Bai Salam
A purchase contract for the delivery of an item on a certain future date with the full payment of the purchase price in cash at the point of contract.

Bai Istisna’
A purchase order contract where a buyer orders a seller or contractor to manufacture an item according to specification in the purchase contract to be delivered on a certain future date. The settlement of the purchase price is according to the agreement between the two parties.

Dhaman or Kafalah
A contract of guarantee where a person underwrites any claims or obligations that should be fulfilled by a debtor, supplier or contractor in the event that the debtor, supplier or contractor fails to fulfill his obligation.

An unknown fact or condition. In a commercial transaction, the fact or condition of either of the contracting parties or the item in the contract or the price of the item is not known giving rise to an uncertain status or result of the contract, i.e. whether it is valid or void. An excessive gharar makes a contract null and void.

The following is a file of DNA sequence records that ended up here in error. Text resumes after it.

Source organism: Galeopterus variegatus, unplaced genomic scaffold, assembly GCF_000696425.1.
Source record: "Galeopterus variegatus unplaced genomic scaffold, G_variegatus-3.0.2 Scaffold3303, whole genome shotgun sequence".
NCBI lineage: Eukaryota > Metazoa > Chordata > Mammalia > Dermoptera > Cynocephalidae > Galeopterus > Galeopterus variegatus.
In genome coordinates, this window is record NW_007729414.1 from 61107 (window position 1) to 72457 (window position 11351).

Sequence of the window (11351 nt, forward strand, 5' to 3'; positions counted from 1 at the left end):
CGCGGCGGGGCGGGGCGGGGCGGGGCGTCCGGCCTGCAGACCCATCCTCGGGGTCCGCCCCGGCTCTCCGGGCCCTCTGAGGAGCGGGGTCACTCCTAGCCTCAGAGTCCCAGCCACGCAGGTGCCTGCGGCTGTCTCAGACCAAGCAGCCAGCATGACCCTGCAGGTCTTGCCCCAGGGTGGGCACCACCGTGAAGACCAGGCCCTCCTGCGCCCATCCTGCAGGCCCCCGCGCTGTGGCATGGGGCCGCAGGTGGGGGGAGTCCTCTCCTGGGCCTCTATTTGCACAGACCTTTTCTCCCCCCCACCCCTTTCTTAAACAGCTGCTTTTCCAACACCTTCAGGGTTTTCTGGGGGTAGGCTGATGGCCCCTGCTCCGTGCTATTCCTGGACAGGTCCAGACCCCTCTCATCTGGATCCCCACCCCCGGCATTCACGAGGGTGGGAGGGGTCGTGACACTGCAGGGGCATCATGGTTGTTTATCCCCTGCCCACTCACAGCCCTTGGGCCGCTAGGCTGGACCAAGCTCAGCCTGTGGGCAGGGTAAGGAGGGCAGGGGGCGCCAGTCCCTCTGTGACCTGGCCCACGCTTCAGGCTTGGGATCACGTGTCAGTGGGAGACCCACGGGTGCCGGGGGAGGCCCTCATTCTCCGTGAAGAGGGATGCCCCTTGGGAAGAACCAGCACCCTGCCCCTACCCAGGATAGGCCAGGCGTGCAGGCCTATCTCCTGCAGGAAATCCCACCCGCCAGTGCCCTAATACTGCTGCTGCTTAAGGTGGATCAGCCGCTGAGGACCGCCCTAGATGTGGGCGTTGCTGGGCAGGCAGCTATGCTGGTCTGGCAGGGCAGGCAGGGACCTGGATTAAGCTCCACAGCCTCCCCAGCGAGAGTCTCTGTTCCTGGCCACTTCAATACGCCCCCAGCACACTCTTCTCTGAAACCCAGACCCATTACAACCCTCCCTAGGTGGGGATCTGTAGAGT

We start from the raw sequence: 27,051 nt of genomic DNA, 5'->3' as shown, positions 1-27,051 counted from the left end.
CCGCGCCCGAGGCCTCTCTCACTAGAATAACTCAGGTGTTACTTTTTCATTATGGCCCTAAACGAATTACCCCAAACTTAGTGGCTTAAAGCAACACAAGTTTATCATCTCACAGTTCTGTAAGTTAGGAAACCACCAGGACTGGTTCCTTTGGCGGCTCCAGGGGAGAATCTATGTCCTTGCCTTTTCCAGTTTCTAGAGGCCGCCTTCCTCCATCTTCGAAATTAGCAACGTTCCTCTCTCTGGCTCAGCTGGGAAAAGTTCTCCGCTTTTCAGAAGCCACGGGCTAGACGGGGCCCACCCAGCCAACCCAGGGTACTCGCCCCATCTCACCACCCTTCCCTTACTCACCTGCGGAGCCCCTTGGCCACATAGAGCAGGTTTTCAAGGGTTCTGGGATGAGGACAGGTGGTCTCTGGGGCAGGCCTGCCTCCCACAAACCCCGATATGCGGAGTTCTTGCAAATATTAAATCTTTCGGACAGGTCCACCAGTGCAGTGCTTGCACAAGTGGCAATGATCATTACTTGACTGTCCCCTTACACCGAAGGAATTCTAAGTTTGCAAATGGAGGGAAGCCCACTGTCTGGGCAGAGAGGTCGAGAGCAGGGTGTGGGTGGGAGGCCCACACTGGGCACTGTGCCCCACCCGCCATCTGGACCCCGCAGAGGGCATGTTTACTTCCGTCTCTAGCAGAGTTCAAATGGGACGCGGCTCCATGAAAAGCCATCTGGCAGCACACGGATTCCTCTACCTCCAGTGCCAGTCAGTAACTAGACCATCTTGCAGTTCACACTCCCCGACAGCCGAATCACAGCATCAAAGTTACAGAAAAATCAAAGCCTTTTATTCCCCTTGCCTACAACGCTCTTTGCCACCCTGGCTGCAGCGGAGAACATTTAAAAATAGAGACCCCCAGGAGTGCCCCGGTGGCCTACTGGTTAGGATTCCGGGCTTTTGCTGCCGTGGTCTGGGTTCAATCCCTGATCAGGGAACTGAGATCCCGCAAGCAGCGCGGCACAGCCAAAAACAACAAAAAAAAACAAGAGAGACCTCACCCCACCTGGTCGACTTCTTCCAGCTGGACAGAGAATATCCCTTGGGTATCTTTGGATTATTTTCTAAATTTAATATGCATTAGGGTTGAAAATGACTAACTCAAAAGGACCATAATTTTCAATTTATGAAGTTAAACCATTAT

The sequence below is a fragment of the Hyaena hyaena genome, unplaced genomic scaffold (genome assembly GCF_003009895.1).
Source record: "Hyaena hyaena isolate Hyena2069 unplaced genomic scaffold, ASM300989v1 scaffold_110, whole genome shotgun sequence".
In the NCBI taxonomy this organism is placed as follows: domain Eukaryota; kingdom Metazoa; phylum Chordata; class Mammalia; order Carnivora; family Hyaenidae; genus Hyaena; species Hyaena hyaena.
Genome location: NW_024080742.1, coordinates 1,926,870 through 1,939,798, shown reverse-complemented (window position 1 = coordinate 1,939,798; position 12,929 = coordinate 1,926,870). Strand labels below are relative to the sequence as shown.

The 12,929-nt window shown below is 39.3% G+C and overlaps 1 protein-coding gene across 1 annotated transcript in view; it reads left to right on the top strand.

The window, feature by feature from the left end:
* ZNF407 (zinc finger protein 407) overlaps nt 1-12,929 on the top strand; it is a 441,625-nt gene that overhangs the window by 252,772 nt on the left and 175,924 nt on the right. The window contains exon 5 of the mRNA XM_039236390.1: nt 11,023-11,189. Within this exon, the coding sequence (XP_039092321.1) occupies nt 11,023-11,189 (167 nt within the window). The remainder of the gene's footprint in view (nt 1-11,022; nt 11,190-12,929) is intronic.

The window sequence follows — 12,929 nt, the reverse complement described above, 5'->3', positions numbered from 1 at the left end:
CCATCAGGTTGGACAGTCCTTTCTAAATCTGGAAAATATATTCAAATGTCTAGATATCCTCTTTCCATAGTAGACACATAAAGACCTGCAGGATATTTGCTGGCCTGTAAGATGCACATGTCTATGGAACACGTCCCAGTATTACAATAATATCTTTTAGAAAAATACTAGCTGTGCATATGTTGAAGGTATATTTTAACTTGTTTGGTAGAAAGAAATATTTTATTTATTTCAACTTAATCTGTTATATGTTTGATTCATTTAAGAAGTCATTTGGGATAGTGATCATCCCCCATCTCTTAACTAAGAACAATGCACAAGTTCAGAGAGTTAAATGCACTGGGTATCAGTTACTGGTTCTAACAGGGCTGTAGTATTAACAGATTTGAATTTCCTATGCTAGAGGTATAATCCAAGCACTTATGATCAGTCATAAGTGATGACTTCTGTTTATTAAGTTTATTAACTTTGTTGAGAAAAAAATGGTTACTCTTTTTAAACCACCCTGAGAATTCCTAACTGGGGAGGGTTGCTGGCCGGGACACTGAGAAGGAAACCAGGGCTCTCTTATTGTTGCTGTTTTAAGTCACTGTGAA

Ghish, ghurur
Cheating, fraud, deception. Both are prohibited by the Shariah.

Haq Maliy
A right on a financial asset. Examples of rights are haq dayn (right to the claim of a debt) and haq tamalluk (right of ownership).

Gift, something given to a person without exchange.

A contract of transferring a debt obligation from the debtor to a third person.

Giving up of a right. In a commercial transaction a creditor gives up part or all of his right to a debtor usually for early settlement of the debt.

A sale or purchase of usufruct. A sale or purchase of the use of another person’s property. The ownership of the property remains with the lessor while the lessee only owns the right of the use of the property.

Ijarah Thumma Bai